Phil’s new stand-alone suspense novel Killing Ground, has one of the most powerful openings I’ve ever read. The point of view shifts between the matriarch of an elephant herd and an ivory poacher. In my humble opinion, the book is worth buying for that scene alone. But, of course, that’s not all there is to enjoy. In this fast-paced thriller, part-Cherokee corporate pilot Zeke Blades learns that his friend and former flight instructor Ben Stone has gone missing while flying humanitarian missions for Global Health Resources in Africa. Zeke travels to Tanzania in search of Ben. He meets enigmatic beauty Liana Sekibo and a small cadre of anti-poaching vigilantes known as the Mambas.
Zeke is drawn into a lethal fight against a vicious gang of poachers led by the notorious outlaw Muhammadu Raza, who feeds profits from illegal ivory to al-Isra, a radical Islamist group plotting to seize Uganda.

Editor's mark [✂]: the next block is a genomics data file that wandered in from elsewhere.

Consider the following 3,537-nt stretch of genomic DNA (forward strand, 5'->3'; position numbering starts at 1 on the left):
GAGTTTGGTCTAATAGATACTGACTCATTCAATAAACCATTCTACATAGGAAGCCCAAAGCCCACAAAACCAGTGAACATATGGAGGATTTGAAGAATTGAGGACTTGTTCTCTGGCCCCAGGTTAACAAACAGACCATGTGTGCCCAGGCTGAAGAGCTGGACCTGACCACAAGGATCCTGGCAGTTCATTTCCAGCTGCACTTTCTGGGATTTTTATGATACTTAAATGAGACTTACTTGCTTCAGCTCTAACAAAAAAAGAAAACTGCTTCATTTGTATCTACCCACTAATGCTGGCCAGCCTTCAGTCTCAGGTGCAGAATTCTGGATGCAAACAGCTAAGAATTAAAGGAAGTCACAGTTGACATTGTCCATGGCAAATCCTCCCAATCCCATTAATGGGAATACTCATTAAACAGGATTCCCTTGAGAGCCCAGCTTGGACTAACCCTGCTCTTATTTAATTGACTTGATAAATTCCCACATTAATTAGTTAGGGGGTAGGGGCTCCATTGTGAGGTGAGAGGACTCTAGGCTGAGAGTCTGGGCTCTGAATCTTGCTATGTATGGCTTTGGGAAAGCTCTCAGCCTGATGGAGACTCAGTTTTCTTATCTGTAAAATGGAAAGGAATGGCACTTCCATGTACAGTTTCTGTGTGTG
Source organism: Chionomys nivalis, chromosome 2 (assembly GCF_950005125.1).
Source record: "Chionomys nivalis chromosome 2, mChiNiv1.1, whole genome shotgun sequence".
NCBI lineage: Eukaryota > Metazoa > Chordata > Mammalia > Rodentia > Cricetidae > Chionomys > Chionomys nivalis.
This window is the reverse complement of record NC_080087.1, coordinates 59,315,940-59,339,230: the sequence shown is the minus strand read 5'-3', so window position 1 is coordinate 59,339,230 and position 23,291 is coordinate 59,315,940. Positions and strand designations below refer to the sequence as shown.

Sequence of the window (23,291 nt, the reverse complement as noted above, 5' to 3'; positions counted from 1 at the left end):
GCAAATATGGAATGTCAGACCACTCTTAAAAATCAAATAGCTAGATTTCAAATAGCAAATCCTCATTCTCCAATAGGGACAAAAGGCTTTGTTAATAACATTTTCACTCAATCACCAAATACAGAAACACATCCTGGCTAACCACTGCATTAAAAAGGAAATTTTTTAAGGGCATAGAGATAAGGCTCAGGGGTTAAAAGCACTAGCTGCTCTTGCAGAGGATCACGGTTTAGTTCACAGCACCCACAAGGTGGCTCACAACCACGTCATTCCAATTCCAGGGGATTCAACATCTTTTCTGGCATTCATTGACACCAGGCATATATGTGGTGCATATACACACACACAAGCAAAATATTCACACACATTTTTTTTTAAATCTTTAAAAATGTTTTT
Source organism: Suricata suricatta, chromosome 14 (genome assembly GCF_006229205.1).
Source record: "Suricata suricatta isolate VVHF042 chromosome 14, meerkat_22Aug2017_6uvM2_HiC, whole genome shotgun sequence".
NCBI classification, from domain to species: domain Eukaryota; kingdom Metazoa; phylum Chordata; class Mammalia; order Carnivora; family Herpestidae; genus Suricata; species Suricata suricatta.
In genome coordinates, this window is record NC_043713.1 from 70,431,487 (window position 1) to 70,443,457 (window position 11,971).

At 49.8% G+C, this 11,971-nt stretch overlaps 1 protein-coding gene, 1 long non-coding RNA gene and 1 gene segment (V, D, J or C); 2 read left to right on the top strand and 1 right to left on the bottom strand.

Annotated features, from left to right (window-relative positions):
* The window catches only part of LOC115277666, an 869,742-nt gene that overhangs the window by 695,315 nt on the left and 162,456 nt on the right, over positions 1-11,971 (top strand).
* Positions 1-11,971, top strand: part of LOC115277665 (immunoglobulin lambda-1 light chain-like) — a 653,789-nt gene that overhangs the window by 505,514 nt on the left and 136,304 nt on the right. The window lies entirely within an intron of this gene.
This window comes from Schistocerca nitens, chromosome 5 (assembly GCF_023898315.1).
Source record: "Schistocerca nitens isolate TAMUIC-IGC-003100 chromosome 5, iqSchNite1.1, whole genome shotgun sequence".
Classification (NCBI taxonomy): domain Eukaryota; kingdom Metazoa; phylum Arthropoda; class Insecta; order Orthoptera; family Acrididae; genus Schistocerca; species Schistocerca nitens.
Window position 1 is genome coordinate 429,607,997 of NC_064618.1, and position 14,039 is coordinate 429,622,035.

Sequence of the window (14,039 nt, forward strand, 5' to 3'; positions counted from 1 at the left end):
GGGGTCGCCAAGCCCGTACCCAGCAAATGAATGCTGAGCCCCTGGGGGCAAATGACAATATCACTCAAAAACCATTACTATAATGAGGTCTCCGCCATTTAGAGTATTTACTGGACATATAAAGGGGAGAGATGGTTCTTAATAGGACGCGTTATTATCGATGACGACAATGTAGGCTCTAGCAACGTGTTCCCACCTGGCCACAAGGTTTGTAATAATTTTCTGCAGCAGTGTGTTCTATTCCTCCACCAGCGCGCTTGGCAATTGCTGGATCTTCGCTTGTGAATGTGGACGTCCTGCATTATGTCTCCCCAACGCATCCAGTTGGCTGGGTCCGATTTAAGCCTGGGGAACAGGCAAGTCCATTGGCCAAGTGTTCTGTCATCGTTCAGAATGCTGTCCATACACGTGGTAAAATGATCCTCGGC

Phil has agreed to answer some questions for us about his life and his writing. If you’d like to know more, you can check out his website at www.philbowie.com. And if you’d like to check out the book, there’s an easy buy button on his website. The Amazon link is https://www.amazon.com/dp/1079131795
In the meantime, let’s welcome Phil to Crimereaders.
Can you tell us a little bit about your writing journey? What led you to become a thriller writer?
My mother Edith was a 1940’s reporter for the Northampton, Massachusetts, Gazette. She interviewed Eleanor Roosevelt and actor Boris Karloff, reviewed local plays, and later wrote human interest pieces for New England Homestead. She encouraged reading and taught me much about ethical and impactful journalism. She inspired my lifelong side career of magazine writing, expanded over recent years into novels. I’ve always enjoyed reading action and thriller tales so that’s what I attempt to write.